There are some pretty good threequels as well, but these ten films aren’t anywhere in the neighborhood of being considered good. In conjunction with the upcoming release of “Star Trek Beyond,” the third part in the new Kelvinverse “Star Trek” series, it’s time to reflect on the ten worst threequels in film history.

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#SmellEm If You Got ‘Em! All-access at the 2016 ESPYS and after-party


I asked Cam Newton to teach me how to dab and this was his response.

In the first 15 minutes at the official after-party of the 2016 ESPYS, I shook Richard Sherman’s hand, met former Lakers’ player/coach Byron Scott and told him he got a raw deal after his recent firing, and got a selfie with former Detroit Pistons “bad boy” John Salley. The Spider’s body was made for selfies:

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Drink of the Week: The Hawaiian Cocktail

The Hawaiian Cocktail.I’m not sure how it was that you could call a drink The Hawaiian Cocktail back in the day without including any specifically Hawaiian ingredients, but that was apparently the case when “The Savoy Cocktail Book” was published in 1930. Indeed, based on the ingredients, it may have been more apt to call today’s drink the Californian or Florida Cocktail, since there isn’t a trace of anything native to Hawaii and the drink is dominated by orange juice. On the other hand, if you take a picture of this drink in the right light, it’s pretty much the same color as pineapple juice, so there’s that.

So, why this particular drink? Well, within 30 or so hours of the time this post goes live, I will be on Kauai to attend the wedding of a very old and valued friend and, if not now, then when? Yes, there are better known cocktails associated with the 50th state in the Union, and I’m pretty sure there are probably better tasting ones. However, they’re mostly a bit more fattening than average, and I’m actually trying to lose weight right now.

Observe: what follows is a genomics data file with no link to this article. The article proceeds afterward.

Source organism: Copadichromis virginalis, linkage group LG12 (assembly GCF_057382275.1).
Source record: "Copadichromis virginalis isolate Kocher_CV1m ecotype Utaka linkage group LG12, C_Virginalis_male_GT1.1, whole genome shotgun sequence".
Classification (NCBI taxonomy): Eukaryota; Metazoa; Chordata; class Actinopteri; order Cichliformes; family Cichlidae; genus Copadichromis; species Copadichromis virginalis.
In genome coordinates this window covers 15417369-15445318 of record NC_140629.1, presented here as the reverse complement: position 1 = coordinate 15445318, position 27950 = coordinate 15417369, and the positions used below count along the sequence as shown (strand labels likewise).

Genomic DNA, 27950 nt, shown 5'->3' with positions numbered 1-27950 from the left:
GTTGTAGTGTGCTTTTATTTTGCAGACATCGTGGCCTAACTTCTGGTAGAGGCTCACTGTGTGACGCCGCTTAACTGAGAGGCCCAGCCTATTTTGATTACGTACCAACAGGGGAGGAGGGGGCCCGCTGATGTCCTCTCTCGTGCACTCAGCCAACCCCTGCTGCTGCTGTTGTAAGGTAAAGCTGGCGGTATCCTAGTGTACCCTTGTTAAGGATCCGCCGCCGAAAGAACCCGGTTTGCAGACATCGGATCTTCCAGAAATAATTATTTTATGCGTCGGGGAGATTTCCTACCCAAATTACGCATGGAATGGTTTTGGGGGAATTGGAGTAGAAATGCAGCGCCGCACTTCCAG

Suffice it to say, this is a drink that’s a bit on the sweet side but which, I think, can work reasonably okay if you keep your ingredients on a short leash.

The Hawaiian Cocktail

2 ounces gin
1 ounce fresh orange juice
1/2 ounce orange curacao or Grand Marnier

Add the ingredients to a cocktail shaker with lots of ice, shake very vigorously and strain into a cocktail glass. Salute our nation’s 50th state and maybe look up the meaning of “mahalo” for the 50th time. I know it means something nice and polite, but I keep forgetting what that is.

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Third Time’s the Charm: The best threequels in cinema


The third entry in a film franchise can often be a real lull in the series that barely extends a reason for it to continue. However, there are more than a few examples of great Part Threes (or threequels, if you’ll allow the portmanteau) in cinema where they not only justify their existence but stand alone as great and entertaining films in their own right. Some of them are wrapping up trilogies (or impromptu trilogies), while others give the series a resurgence of energy and importance, but they all deliver the goods when people could have easily just gone on autopilot. As audiences prepare to see what type of movie “Star Trek Beyond” will be, here are the top ten best threequels in film.